FIG. 3 depicts a flowchart of example operations for configuring a position based security access code with aural cues. The example operations of FIG. 3 allow for configuration of aural cues for each position. At block 301, an access configuration interface is presented. For example, the configuration interface may present a grid of positions, an image map, etc. A variable N is initialized to 0.
  • [0019]
    After receiving input 303, it is determined whether the input is a request to submit an input code at block 305. If the input 303 is a submit request, then control flows to block 307. Otherwise, control flows to block 317.
  • [0020]
    At block 317, it is determined if the input 303 is a clear command. If so, then control flows to block 319. If not, then control flows to block 321.
  • [0021]
    At block 319, a data structure INPUT_CODE, which temporarily hosts any input positions, is reset. This example suggests that the data structure is an array. Embodiments can use any of a variety of data structures to host inputs as appropriate for the type of inputs. In addition, N is reset to 0. Also in block 319, aural cues marked as unavailable are released or unmarked. The marking of cues as unavailable is explained in block 333.
  • [0022]
    At block 321, it is determined whether the input 303 is a request to exit the configuration interface. If so, then the configuration interface is exited at block 323. Otherwise, the input 303 is a selected position and control flows to block 325.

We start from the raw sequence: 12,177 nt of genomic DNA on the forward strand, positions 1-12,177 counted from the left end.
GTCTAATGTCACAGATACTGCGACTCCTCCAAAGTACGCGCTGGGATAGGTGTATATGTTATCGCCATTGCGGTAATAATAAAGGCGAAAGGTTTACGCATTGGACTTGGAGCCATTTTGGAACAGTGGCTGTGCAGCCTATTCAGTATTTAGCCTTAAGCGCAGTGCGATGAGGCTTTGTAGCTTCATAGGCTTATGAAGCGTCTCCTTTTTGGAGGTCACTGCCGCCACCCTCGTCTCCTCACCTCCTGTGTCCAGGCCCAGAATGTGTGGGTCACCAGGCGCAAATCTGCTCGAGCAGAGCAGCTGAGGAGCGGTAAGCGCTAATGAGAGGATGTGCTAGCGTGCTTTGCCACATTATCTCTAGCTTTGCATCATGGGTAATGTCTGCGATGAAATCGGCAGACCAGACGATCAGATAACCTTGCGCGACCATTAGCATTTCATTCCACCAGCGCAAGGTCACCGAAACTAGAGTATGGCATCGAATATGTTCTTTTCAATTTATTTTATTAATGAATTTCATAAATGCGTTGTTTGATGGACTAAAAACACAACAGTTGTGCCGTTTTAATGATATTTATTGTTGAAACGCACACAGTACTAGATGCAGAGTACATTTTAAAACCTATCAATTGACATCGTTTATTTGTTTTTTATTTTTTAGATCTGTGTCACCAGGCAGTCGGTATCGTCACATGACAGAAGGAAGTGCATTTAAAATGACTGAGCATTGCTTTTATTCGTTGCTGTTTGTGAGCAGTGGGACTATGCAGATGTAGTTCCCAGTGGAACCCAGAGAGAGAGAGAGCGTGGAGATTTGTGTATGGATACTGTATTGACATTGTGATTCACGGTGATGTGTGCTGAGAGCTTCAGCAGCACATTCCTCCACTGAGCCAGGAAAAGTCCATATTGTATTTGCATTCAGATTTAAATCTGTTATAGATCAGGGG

• [0023]
    If the input is a selected position, then the input 303 is stored into INPUT_CODE[N] at block 325. The position may be indicated with a single value, multiple value coordinates, etc. Embodiments may encode the position instead of storing the position input. For example, a security module may generate a hash of the value(s) that indicates the position, and store the hash value.
  • [0024]
    At block 327, available aural cues are presented for association with the position in response to input or selection of the position. The aural cues can be audio clips loaded on the mobile device, audio clips recorded by a user, clips from songs, tones, etc. In this example, available aural cues are those that have not yet been assigned to a position. Different constraints can be configured for associating aural cues. For example, the security module may be configured to allow a same aural cue to be assigned to a position that is not part of an access code and the last position of an access code. Another example constraint overlap of aural cues in non-access code positions to 2.
  • [0025]
    After an aural cue 329 (AURAL_CUE) is selected from the available aural cues, the aural cue is associated with the position at block 329 in response to the selection of the aural cue. For example, the aural cue can be literally or referentially stored as a member of an object as depicted in block 329 (POSITION.AURAL=AURAL_CUE). The indexing variable N is incremented. Embodiments can also integrate the aural cue into the security access code. For example, an aural cue for a position may be a tone. A user can configure the security module to require a position and a number of taps, particular rhythm, degree of pressure, etc., at the position. So, an access code can comprise a sequence of positions as well as a configured number of taps at each position. The mobile device emits the aural cue after each tap. Embodiments can vary the aural cue to correspond to the other facet of security (e.g., increasing pace of playing the aural cue as pressure is increased). A facet of security can be considered a secondary security input or different type of input at the position to be encoded or used as a component of an access code.